How to Build and Eat a Balanced Diet for Better Health (and Weight Loss)

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A balanced diet is one that delivers the vitamins, minerals, and calories that your body needs—and in the "right" amounts. There are nutrients that you must get from food—called essential nutrients—because your body can't make them itself. For example, your liver can make cholesterol and your skin can make vitamin D from sun exposure (though you typically need more vitamin D than your skin produces).

Eating a balanced diet also means fueling your body with the number of calories it needs. Not an abundance of extra calories, mind, nor a shortage of calories, unless of course you're trying to lose weight. But in order to achieve balance, you'll need to know the optimal number of calories you should intake on a daily basis.

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What to eat on a balanced diet

In order to achieve a balanced diet, you should predominantly eat from the following 5 food groups, all of which focus on choosing whole, nutritious foods and minimizes overly or highly processed foods.


Experts recommend filling half of your plate at each meal with vegetables (and/or fruits). And make sure you're eating a variety of veggies. According to the USDA, you should eat vegetables from each of these subgroups every week: dark green, red and orange, starchy, and legumes.


Choose fresh, frozen, or dried whole fruits—though be mindful that dried fruit is more concentrated in calories than fresh or froze—and limit or eliminate juice.


Make sure at least half of the grains you're consuming are whole. And if you can, aim for 100% whole grains in your diet.


Choose lean proteins, and make sure you have a variety of the following subgroups: seafood, poultry, eggs, nuts, seeds, legumes, and soy products. Limit processed meats (bacon, ham, etc.) and processed poultry.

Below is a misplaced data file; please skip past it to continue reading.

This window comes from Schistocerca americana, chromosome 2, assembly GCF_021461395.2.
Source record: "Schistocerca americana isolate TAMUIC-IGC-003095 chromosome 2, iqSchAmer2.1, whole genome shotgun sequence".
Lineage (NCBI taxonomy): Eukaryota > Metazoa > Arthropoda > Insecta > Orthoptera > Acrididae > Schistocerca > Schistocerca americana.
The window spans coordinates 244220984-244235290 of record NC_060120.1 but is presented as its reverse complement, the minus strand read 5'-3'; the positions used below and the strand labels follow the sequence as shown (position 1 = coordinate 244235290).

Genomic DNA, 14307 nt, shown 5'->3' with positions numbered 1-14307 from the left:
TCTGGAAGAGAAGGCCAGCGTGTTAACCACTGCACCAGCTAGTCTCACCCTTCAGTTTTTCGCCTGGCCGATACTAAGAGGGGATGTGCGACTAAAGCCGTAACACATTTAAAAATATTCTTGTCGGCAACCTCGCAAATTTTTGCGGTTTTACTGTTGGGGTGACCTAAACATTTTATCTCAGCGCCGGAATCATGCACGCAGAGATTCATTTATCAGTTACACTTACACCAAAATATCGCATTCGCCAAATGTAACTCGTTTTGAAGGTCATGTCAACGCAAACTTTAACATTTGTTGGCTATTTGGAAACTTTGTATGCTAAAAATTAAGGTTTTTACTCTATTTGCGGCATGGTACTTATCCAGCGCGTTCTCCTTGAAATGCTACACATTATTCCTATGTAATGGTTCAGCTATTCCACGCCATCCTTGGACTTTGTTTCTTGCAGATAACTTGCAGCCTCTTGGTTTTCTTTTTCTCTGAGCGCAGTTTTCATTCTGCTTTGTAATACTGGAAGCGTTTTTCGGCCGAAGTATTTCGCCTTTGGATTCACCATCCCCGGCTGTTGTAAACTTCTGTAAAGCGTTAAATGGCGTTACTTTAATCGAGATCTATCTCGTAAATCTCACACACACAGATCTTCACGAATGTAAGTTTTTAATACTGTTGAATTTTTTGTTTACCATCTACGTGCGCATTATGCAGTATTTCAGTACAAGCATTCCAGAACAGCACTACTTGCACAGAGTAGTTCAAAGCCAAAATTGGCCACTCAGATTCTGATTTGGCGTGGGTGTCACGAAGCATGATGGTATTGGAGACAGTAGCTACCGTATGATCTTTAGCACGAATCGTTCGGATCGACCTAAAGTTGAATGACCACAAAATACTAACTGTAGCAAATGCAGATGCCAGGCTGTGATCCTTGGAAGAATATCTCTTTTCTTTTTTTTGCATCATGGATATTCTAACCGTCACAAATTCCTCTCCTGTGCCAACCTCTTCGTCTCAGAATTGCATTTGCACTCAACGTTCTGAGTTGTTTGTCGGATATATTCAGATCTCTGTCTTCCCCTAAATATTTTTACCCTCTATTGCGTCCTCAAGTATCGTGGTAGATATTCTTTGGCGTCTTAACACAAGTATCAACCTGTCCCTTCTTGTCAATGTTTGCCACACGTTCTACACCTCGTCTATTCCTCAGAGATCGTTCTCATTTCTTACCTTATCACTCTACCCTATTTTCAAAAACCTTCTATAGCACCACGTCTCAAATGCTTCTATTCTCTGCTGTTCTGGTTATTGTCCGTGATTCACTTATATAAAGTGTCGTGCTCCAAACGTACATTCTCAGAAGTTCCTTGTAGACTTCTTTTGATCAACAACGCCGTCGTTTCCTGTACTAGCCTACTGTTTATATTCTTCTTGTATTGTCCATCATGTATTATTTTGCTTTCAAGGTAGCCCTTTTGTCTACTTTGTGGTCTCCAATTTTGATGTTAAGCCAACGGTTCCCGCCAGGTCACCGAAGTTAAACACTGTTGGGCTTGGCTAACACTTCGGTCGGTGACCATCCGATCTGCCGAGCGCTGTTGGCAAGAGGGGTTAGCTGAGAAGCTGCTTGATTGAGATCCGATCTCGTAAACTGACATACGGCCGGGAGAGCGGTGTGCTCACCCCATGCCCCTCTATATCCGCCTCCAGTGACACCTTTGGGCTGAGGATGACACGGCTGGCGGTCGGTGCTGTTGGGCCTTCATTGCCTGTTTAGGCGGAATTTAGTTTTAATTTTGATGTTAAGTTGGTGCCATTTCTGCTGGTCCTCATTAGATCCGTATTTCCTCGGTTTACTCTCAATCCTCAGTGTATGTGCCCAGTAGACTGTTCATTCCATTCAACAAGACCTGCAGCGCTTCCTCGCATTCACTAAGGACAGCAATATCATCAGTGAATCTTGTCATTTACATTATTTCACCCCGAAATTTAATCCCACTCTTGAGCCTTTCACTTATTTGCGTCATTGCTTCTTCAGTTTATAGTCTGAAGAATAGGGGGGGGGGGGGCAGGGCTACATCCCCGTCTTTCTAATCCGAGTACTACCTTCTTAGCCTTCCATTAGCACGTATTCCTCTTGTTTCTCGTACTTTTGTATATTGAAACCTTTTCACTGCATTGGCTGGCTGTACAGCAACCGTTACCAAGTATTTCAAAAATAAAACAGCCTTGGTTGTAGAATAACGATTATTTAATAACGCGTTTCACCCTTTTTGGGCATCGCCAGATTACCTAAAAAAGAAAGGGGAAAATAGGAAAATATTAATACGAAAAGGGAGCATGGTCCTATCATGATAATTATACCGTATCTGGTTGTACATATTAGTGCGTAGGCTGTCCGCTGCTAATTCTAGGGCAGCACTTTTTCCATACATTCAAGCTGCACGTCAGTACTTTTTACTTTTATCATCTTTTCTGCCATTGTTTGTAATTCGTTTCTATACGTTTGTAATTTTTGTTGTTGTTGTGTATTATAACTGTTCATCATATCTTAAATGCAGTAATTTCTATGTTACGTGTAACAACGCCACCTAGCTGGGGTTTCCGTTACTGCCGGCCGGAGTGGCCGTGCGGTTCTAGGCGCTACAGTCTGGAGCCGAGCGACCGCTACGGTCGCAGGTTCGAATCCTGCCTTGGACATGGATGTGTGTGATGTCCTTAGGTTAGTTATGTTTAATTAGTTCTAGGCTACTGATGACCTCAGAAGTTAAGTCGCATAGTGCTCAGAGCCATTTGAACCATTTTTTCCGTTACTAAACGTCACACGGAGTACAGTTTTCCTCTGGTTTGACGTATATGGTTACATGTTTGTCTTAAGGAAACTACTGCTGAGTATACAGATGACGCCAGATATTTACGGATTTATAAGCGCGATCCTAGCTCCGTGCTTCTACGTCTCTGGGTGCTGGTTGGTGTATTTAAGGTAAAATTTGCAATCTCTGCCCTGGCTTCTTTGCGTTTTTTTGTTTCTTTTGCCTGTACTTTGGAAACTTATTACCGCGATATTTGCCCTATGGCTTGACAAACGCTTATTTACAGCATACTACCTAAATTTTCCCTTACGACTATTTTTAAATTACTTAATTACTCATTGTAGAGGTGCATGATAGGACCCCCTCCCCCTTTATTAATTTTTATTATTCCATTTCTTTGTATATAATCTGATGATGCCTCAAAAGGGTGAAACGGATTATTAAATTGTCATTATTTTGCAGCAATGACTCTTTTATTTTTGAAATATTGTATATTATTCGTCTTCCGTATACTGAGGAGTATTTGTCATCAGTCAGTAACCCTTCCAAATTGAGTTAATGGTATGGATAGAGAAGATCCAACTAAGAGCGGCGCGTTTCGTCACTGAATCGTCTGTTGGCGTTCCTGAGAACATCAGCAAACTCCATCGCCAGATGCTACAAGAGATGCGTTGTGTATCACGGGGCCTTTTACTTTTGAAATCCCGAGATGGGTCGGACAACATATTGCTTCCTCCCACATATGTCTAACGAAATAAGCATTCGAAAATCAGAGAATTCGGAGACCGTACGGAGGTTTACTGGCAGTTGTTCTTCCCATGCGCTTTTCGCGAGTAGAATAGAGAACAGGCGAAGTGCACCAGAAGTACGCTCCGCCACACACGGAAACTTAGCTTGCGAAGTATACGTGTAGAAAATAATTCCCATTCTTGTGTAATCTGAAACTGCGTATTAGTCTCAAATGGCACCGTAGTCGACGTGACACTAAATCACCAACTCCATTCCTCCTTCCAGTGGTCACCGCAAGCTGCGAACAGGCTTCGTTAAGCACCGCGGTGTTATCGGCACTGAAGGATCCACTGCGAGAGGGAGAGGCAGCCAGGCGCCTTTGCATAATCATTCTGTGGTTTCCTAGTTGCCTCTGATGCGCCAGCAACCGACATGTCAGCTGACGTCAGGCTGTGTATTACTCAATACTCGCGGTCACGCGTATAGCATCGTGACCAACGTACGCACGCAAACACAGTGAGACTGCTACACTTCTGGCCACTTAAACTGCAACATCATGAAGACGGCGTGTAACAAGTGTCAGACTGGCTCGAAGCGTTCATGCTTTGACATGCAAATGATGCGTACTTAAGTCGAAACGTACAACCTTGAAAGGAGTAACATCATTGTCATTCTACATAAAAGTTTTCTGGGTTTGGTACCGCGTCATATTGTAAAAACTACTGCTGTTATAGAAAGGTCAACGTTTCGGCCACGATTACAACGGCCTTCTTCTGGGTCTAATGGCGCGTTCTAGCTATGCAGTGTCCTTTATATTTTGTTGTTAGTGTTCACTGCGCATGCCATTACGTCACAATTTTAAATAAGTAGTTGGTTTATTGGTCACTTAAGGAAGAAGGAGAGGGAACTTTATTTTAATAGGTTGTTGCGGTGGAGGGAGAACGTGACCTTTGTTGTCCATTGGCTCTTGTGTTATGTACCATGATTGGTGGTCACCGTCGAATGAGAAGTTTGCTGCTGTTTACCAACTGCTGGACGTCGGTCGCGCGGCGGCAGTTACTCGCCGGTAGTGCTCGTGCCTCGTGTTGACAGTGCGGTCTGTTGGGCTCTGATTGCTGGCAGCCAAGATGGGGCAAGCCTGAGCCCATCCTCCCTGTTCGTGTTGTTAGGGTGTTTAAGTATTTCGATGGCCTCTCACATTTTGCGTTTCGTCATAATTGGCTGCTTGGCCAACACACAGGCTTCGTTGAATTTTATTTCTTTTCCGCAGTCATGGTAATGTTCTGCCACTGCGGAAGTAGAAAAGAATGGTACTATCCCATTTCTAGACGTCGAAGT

Experts recommend consuming fat-free or low-fat dairy products. If you can't or don't eat dairy, make sure you're getting the key nutrients (calcium and vitamin D) dairy provides from other foods.

What to limit on a balanced diet

This information won't surprise you because you've definitely heard this advice before, but here's a reminder as to what you should limit and what the daily recommended caps are for the following:

Added Sugars

Less than 10% of your daily calories should come from added sugars. That's 200 calories on a 2,000-calorie diet, or about 50 grams.

Saturated Fats

Less than 10% of your daily calories should come from sat fats. That's 200 calories on a 2,000-calorie diet, or about 22 grams. Or, that's 180 calories on an 1,8000 calorie diet, or about 20 grams saturated fat.


You should consume less than 2,300 milligrams of sodium each day.


It's OK to drink alcohol in moderation, but women should have no more than 1 drink a day, while men should cap their intake at 2 drinks per day.

Why you should eat a balanced diet

Research suggests that when you eat a variety of the above food groups it creates a healthy eating pattern, and that can lower your risk of cardiovascular disease, type 2 diabetes, obesity, certain types of cancer, and maybe even ward off cognitive disorders. There are even statistics that link eating an unhealthy diet (and being physically inactive) with the leading causes of death in the US.

How Cooking Light helps you eat a balanced diet

Here at Cooking Light, we believe that to achieve a balanced diet you should aim for the following parameters at mealtimes:

Main dish: ≤ 425 calories, ≤ 6 grams sat fat, ≤ 600 milligrams sodium

Main dish with half a cup of vegetables or other side: ≤ 500 calories, ≤ 7g sat fat, ≤ 700mg sodium

Side dish: ≤ 250 calories, ≤ 3g sat fat, ≤ 350 mg sodium

Dessert: ≤ 300 calories, ≤ 5g sat fat, ≤ 300mg sodium ≤ 20g added sugar

You can also take the guesswork out of building a balanced diet by using the Cooking Light Diet meal-planning service instead! Build a plan based on what you like to eat—just plan, shop, and then cook. Learn more information or subscribe here.


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